Ghost Town has launched its new website to include the online release of Issue 3, a Review of Laura Kasischke’s Space, in Chains, and an Interview with Paul Kareem Tayyar! Head over to www.ghosttownlitmag.com to check it out.
Poetry, Fiction, Essays!
Edited by the MFA students at California State University, San Bernardino,
will print three on-line issues this fall/winter/spring,
then combine the three into a print journal for events and AWP.
All readings are at 6PM in Pfau Library,
Room 4005, Special Collections Room, with Open Mic to follow
October 4: “Birds on the Wire.” Poet Joy Manesiotis (U of Redlands Professor) and poetry students from the University of Redlands. OPEN MIC to follow.
October 18: Release party and reading by contributors of Pacific Review and Ghost Town, our campus and national literary journals. OPEN MIC to follow.
November 1: Poets David St. John (National Book Award finalist, USC Professor) and Anna Journey (National Poetry Series Winner). OPEN MIC to follow.
November 15: Novelist Anne-Marie Kinney, reading from her new novel Radio Iris. Open Mic to follow.
December 6: Diana Wagman and Julie Paegle! **********************************
Novelist Diana Wagman reads from her new novel The Care and Feeding of Exotic Pets, an “L.A. gothic” masterpiece and her fourth novel! Professor Wagman is our visiting professor of creative writing this year, teaching fiction and screen play workshops. And our wonderful poet, Professor Julie Paegle, author of the acclaimed Torch, Song, Tango, Choir, featured in Poets and Writers as one of the best debut books of the year!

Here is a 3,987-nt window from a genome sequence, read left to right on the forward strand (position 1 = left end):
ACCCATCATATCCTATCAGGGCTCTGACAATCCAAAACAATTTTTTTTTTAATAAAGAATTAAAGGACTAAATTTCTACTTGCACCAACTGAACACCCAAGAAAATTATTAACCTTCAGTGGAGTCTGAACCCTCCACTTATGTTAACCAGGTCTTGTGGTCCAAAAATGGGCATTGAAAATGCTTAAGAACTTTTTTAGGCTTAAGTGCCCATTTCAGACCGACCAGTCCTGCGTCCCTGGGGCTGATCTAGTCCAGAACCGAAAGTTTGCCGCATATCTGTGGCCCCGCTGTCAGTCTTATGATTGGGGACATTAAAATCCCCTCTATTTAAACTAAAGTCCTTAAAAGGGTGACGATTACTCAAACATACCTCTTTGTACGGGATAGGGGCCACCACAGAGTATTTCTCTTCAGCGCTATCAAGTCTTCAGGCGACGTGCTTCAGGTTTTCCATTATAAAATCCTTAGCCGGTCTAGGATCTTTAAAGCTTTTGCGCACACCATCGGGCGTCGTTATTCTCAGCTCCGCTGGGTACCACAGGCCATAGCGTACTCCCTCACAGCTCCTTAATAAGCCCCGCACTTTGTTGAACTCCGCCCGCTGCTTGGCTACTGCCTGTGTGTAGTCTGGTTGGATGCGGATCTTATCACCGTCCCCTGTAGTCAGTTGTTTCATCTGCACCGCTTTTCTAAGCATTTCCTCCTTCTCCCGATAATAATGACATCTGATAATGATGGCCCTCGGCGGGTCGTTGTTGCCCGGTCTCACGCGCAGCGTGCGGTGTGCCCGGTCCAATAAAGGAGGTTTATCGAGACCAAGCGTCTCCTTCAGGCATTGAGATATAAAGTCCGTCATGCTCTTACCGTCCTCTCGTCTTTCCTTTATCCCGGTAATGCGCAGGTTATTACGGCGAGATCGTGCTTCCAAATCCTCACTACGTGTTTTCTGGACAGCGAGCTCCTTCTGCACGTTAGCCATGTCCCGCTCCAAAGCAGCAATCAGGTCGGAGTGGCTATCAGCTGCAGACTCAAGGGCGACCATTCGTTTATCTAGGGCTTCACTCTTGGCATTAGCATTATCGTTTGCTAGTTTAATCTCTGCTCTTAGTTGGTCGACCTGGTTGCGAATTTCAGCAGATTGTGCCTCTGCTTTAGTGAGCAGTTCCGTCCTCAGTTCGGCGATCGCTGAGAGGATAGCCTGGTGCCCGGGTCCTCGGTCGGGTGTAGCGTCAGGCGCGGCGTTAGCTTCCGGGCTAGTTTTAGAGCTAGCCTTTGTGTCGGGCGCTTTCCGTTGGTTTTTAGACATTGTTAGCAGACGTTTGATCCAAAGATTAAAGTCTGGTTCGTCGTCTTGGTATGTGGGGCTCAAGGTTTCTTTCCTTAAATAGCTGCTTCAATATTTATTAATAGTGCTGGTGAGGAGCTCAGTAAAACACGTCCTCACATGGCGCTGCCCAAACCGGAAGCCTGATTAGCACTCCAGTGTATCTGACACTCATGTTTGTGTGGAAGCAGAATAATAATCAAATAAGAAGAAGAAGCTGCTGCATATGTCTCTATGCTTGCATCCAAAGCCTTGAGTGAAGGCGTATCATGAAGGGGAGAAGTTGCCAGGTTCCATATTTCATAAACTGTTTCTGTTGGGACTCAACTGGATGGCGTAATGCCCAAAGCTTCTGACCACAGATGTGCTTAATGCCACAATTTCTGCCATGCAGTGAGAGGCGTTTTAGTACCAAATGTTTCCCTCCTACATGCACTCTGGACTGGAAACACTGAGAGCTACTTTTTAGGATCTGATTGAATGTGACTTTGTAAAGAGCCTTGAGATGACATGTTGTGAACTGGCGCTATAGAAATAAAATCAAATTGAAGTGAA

We’re out in Chicago for this year’s AWP Writer’s Conference, and we’d love for you to stop by and say hello. We have for sale: copies of last year’s issue, some other back issues, and a makeout session with one of our fiction editors, David. All sales final.
We’re here all weekend!
Ghost Town Litmag now taking submissions.
Click here to submit your piece online.
Hi, all. In the spirit of great poetry and capturing it on camera, here’s James Meetze at last week’s MFA reading series.
Yet you did receive the Medal for Distinguished Contribution to American Letters. How important was that for you?
It was a fantastic evening. There was a real problem getting back to my hotel room, though. The hotel where they held the ceremony in New York was so huge, it filled me with despair. Since my stroke, I walk very slowly. I saw a sign that night that said, next restroom: two hundred and eighty miles. The registration desk was on the eighth floor. You have to wait ten minutes for an elevator just to go up and register! That night some of the women were taking me back to my room and I said, For God’s sake, where’s the men’s room? We couldn’t find one. One of the girls said, There’s a potted palm over there, why don’t you go use it? So I went over. Nobody saw me. At least I don’t think so.